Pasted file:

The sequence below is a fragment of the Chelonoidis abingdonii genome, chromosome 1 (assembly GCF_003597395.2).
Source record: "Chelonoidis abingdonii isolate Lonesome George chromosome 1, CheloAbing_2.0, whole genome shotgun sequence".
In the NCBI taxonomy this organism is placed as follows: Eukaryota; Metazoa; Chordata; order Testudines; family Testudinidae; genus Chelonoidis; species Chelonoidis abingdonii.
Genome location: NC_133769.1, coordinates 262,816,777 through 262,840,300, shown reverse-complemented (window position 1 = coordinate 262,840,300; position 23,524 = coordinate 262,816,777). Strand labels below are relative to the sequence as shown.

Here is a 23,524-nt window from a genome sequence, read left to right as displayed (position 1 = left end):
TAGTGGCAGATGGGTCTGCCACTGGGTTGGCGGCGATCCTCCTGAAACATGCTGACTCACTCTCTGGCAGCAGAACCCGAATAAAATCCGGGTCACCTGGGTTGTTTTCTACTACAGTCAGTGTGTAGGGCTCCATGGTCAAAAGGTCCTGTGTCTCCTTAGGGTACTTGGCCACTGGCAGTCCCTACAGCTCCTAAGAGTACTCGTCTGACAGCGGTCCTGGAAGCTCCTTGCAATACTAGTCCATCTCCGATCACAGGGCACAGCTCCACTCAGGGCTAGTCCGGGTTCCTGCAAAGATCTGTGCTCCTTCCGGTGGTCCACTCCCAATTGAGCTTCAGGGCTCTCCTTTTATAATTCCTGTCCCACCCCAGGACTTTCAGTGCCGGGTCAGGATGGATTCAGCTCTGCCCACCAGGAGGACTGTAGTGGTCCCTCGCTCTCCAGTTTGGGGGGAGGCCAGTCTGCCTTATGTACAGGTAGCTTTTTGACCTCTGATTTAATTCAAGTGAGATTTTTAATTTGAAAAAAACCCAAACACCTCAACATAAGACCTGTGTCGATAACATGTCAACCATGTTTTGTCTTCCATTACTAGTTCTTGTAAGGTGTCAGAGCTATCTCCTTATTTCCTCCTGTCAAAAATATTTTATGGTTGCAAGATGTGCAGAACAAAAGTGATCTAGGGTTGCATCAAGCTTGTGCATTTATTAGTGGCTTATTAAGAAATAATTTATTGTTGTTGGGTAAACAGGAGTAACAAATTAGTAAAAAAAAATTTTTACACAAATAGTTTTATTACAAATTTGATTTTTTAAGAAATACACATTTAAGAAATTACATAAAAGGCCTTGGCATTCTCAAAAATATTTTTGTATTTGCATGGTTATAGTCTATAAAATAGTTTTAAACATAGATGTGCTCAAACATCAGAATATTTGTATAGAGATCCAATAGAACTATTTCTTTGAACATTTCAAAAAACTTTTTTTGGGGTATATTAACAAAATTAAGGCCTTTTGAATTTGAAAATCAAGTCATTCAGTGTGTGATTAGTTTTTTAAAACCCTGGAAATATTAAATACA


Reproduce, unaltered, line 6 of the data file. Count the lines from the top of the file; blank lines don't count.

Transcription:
TAGTGGCAGATGGGTCTGCCACTGGGTTGGCGGCGATCCTCCTGAAACATGCTGACTCACTCTCTGGCAGCAGAACCCGAATAAAATCCGGGTCACCTGGGTTGTTTTCTACTACAGTCAGTGTGTAGGGCTCCATGGTCAAAAGGTCCTGTGTCTCCTTAGGGTACTTGGCCACTGGCAGTCCCTACAGCTCCTAAGAGTACTCGTCTGACAGCGGTCCTGGAAGCTCCTTGCAATACTAGTCCATCTCCGATCACAGGGCACAGCTCCACTCAGGGCTAGTCCGGGTTCCTGCAAAGATCTGTGCTCCTTCCGGTGGTCCACTCCCAATTGAGCTTCAGGGCTCTCCTTTTATAATTCCTGTCCCACCCCAGGACTTTCAGTGCCGGGTCAGGATGGATTCAGCTCTGCCCACCAGGAGGACTGTAGTGGTCCCTCGCTCTCCAGTTTGGGGGGAGGCCAGTCTGCCTTATGTACAGGTAGCTTTTTGACCTCTGATTTAATTCAAGTGAGATTTTTAATTTGAAAAAAACCCAAACACCTCAACATAAGACCTGTGTCGATAACATGTCAACCATGTTTTGTCTTCCATTACTAGTTCTTGTAAGGTGTCAGAGCTATCTCCTTATTTCCTCCTGTCAAAAATATTTTATGGTTGCAAGATGTGCAGAACAAAAGTGATCTAGGGTTGCATCAAGCTTGTGCATTTATTAGTGGCTTATTAAGAAATAATTTATTGTTGTTGGGTAAACAGGAGTAACAAATTAGTAAAAAAAAATTTTTACACAAATAGTTTTATTACAAATTTGATTTTTTAAGAAATACACATTTAAGAAATTACATAAAAGGCCTTGGCATTCTCAAAAATATTTTTGTATTTGCATGGTTATAGTCTATAAAATAGTTTTAAACATAGATGTGCTCAAACATCAGAATATTTGTATAGAGATCCAATAGAACTATTTCTTTGAACATTTCAAAAAACTTTTTTTGGGGTATATTAACAAAATTAAGGCCTTTTGAATTTGAAAATCAAGTCATTCAGTGTGTGATTAGTTTTTTAAAACCCTGGAAATATTAAATACA